S is for Strep

Strep or strep throat is short for streptococcus pharengytis.


It’s a bacterial infection (currently setting up home in Child 2’s throat) and his symptoms include a sore throat, a temperature over 102, some vomiting and a lot of limp wimpy behavior.

Thankfully Child 2 is quite a cute patient. When he asked me yesterday if throwing up in the corridor at school counted as vandalism I was very amused by the relief on his face when I said it was not. He has also thanked me repeatedly for fetching him water in the night and ‘doing everything for him.’ He has also declared that the Heinz tomato soup I bought him from the special little UK foods section in our local supermarket is ‘the best.’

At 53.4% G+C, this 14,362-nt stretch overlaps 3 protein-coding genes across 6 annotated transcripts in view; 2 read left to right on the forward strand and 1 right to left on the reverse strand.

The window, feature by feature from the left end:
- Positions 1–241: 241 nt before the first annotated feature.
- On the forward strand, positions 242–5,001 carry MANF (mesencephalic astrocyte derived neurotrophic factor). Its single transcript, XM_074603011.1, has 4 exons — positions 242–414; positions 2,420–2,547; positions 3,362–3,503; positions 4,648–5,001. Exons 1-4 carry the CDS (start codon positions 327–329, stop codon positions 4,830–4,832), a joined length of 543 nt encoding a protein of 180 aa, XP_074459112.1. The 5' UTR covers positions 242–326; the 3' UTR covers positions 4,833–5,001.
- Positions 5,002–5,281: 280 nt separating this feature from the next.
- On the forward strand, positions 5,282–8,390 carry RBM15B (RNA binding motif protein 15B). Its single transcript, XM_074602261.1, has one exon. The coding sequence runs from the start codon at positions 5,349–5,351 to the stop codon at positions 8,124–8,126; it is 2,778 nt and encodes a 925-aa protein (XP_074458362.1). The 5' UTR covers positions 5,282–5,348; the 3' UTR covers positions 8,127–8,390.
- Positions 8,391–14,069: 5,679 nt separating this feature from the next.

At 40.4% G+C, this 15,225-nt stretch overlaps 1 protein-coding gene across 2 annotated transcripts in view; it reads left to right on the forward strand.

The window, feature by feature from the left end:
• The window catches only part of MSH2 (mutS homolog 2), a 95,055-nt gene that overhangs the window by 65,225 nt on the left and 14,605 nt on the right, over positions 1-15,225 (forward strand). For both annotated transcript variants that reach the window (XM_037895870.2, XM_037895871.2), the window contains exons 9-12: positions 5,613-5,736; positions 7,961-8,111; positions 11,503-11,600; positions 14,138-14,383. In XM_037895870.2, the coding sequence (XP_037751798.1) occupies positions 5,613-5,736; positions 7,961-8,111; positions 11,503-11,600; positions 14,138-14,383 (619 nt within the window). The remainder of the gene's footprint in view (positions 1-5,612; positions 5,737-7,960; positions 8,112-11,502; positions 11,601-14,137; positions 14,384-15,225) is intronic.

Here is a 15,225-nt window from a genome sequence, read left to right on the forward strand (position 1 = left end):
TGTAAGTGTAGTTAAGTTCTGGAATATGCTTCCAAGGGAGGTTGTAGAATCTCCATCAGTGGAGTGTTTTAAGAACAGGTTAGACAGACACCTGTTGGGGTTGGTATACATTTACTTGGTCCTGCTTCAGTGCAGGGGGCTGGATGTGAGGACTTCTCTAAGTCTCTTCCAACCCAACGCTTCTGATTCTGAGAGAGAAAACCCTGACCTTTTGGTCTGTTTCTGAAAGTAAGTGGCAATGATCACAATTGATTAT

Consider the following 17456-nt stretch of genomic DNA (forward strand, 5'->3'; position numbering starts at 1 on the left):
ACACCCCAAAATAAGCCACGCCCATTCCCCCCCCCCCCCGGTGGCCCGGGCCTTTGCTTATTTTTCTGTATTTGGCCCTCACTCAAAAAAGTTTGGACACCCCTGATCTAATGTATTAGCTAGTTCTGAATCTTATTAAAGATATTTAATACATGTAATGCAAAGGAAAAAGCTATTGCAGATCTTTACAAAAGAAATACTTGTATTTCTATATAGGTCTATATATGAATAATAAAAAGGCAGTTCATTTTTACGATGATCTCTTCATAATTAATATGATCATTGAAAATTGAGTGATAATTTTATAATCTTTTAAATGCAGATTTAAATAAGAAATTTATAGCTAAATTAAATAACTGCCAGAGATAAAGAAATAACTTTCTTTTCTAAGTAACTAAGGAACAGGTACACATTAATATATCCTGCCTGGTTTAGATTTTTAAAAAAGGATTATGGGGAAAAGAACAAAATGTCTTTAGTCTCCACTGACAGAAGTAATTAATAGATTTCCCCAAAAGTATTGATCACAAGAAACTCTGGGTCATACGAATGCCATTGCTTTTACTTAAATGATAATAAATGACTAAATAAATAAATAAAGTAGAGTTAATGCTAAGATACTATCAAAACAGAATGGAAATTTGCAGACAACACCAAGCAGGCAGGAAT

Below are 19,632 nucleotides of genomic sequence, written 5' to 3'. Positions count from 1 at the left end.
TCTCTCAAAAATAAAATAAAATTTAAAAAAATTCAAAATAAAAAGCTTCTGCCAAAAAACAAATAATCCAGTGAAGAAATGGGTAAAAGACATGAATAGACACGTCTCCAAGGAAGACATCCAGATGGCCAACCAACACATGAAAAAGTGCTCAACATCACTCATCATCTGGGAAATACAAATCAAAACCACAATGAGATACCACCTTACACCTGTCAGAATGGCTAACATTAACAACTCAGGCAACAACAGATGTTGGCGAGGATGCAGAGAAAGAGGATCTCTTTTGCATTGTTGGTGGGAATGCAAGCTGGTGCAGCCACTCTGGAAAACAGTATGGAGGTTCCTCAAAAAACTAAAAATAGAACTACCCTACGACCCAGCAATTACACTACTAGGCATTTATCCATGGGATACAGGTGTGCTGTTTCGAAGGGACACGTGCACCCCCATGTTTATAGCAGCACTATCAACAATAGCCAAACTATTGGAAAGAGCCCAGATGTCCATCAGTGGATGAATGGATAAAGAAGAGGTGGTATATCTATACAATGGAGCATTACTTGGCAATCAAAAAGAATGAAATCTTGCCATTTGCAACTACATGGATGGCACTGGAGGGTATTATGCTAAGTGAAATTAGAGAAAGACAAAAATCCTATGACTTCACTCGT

But the burning question, from a translation standpoint at least, is – is strep throat the same as tonsillitis? Kids in the UK, as far as I am aware, do not commonly get strep throat but it is all the rage here and in Canada. In my totally unscientific opinion, it’s one of the most common childhood ailments. And it’s not just a sore throat – as evidenced by the fever and the prescription of antibiotics I just collected for Child 2. But does that mean it’s tonsillitis?

And the answer, as far as I can determine is… kind of. Tonsillitis is inflammation of the tonsils caused by either a virus or the strep bacteria and I’m pretty sure that the definition of tonsillitis is the same in the US and the UK. But here’s what I think… I think if Child 2 had strep in the UK, a doctor would call it tonsillitis and give antibiotics. If it was viral tonsillitis, they’d call it a sore throat. Whereas here you have strep or a virus. But what do I know?


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